Saturday, May 30, 2009

Follow-Up: The Stone Turtle

From Expert: Turtle rock has tool marks Last Updated: 6:22 pm Friday, May 29, 2009 (Image from earlier article) Maybe there's something to the Morrow turtle rock after all. A local archeologist dismissed Dirk Morgan's find as just an odd sandstone boulder probably shaped by nature. But, Eric Law, a geologist and associate professor at Muskingum College in New Concord, Ohio, said he's pretty confident someone carved the rock that resembles the head of a turtle. How did he come to that conclusion after examining the figure for two hours Wednesday? "The most significant (feature) is something I interpreted as tool marks...They are shown at a well-protected location and are not easily destroyed by weathering or erosion processes," Law said Friday. Simply put, he looked far back into the mouth. • In April, an archaeologist was skeptical. Law's conclusion is exciting news for Morgan, who unearthed the rock in his yard near the Little Miami River in April. "We now know what we have is an artifact without a doubt...a relic," he said. Morgan, who runs a canoe livery, is convinced that the 220-pound rock was left behind by American Indians who once inhabited the area. But, Law can't say when the tool marks were made or by whom. That's for an archeologist to figure out, he said. His job, as a geologist and specialist in petrology - the branch of science that deals with the composition of rocks -- was to find evidence that the rock was altered by something other than nature. Whatever the case, Morgan's find has sparked curiosity among professionals and amateurs who study rocks. Law said he may present a paper on the turtle rock in October at the annual meeting of the Geological Society of America in Portland, Oregon. "This thing is just so damn big and obvious. You look at it and immediately it says 'animal head,'" said Alan Day, a retired engineering consultant in Cambridge, Ohio, who considers himself an amateur archeologist. Day spends much of his retirement studying the many artifacts he's found on his hilltop property since 1987. He has featured information about Morgan's turtle rock on his Web site, Day said he has heard from people all over the United States and Europe who have found similar but smaller artifacts. "The bottom line is that people thousands of years ago were constantly carving very simple images into rocks," Day said.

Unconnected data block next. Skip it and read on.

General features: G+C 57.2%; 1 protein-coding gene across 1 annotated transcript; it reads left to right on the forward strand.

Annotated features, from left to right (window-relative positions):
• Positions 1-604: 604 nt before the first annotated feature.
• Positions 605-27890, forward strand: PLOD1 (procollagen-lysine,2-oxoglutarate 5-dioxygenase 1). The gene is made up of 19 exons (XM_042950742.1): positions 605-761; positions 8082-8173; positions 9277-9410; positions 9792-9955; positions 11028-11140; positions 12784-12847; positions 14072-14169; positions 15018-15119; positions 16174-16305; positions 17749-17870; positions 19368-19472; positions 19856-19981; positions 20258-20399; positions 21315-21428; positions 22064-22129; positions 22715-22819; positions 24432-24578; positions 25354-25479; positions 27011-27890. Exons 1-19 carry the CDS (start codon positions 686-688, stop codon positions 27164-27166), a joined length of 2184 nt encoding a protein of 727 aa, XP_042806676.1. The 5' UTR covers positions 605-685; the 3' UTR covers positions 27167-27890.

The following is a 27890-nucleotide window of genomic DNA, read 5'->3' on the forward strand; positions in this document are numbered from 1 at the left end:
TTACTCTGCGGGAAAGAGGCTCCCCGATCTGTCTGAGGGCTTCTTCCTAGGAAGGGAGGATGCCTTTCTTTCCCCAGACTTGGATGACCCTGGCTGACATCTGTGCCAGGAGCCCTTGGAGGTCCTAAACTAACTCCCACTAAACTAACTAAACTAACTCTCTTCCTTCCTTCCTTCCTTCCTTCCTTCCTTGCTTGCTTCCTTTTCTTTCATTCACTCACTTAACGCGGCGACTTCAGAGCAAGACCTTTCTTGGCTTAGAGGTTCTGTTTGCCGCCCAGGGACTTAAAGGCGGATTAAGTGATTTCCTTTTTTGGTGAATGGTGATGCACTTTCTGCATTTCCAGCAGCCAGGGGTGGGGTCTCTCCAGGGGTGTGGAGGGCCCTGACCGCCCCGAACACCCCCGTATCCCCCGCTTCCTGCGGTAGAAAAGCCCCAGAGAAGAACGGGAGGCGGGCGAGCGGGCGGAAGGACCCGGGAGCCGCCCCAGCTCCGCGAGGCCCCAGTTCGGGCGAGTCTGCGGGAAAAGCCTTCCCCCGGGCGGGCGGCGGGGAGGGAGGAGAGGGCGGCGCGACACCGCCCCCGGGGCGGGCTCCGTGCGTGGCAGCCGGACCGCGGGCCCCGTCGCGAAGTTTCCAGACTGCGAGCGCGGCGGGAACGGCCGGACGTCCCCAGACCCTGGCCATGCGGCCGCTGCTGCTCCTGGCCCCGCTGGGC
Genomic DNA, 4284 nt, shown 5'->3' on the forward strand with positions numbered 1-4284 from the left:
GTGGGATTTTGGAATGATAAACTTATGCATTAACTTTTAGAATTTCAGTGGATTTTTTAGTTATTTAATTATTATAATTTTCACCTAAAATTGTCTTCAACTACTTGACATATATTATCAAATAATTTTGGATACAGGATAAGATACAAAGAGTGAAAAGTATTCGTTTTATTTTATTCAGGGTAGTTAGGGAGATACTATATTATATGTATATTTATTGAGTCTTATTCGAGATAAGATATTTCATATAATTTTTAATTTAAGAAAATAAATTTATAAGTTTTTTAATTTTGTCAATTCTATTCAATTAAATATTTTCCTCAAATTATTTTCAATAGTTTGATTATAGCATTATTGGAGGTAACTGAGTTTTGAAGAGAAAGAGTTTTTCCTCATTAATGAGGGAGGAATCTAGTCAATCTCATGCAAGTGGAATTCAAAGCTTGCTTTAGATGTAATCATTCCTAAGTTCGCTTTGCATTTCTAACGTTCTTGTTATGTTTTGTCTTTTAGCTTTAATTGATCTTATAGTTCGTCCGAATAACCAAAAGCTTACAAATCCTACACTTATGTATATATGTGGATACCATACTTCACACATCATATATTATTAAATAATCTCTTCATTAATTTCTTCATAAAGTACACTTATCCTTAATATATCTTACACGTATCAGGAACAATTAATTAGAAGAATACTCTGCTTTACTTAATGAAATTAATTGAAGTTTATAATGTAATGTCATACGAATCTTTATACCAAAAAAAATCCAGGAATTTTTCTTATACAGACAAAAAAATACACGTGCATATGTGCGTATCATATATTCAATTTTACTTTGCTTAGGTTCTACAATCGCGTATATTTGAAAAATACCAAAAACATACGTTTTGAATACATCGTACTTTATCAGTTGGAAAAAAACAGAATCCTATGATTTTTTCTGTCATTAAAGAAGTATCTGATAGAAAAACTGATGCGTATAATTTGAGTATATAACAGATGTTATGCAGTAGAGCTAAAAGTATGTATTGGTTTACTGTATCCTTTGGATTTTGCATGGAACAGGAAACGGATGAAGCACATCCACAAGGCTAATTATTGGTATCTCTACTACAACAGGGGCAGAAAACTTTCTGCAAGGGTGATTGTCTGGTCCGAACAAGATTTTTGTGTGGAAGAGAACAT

1 comment:

Unknown said...

...that is a turtle/tototl(N)=
bird, but turtle included as
it's oviparous reptile like
a hen, however, to(r)tuga(sp)=
toto(r)ca/ga(letra)=the frequentive
of toca(N)=totoca(N)=seed and seed,
sow and sow again. the word in
nauatl=ayotl(N)=heart/yotl atl/
of water, e.g., ayotli(N)=zucchini,
but, squash=quaxicalli(N)=head/
skull, xicalli(N)=gourd, quaitl(N)=
head= calabash/calabaza(sp),
notice the scramble. squash is
an alkonquin word, a(l)coquetzi
(letra)=acoquetzi(N)=get on top/
coquette/co(n)quer, or simply,
a(l)coqui(N)= aco/ago who/qui,
aco(N)/ago means from on high,
used in japanese as, ko-(J/pfx)
for words of elevation, and
adressing the royal family.
the a(l)konquin thought well
of themselves.
in any case, the turtle,
ayotl(N) is listed as one of
the roots for judea, and from
what i gather, refers to the
turtle/ayotl neander who settled/
cetilia(N) around mt. ca(r)mel/
camiliui/camileua(N)=to ripen
(fruit), and in tepeua/hebrew,
ca(r)mel=fruitful, also gives
the name to camel, fruit of the
desert, who is yellow, the color
of ripeness. ayotl neander had
a diet of 40% turtle, but ayotl
did not die out as neander and
neandra were in small groups,
100k bc, having left their euro-
caves. the linguistic evidence
of hebrew/ h/th/tep/b(r)e w/ua
(letra)=tepeua is one of the earliest and complete contacts
with pie nauatl. the parallel
root for the name=yuhti(N)=
from the beginning=yuh(s)ti(letra)=
justice/judy/yu(r)t, and possibly,
the word, yu(r)t points to a
eastern origin, or perhaps
contact with mongolia along
the silk trail. as co(n)querers/
acoquetzi(N)= on top of egypt,
they were known as the hyksos/
arrow, and, -sos=s/tzo-t/z/s
(letra)= tzotzoyotia(N)=
to put beads/popcorn on a string.
they were the tech/arrow society,
who used iron, chariots, and
laminate bows. there are other
etymologys but not to as fine
a point as this sourcing of
sound and memory. one has to
remember it was largely an
oral society and words had
to define themselves to
memory's design, cf., 13-26,
tzopilotl wordpress. tks

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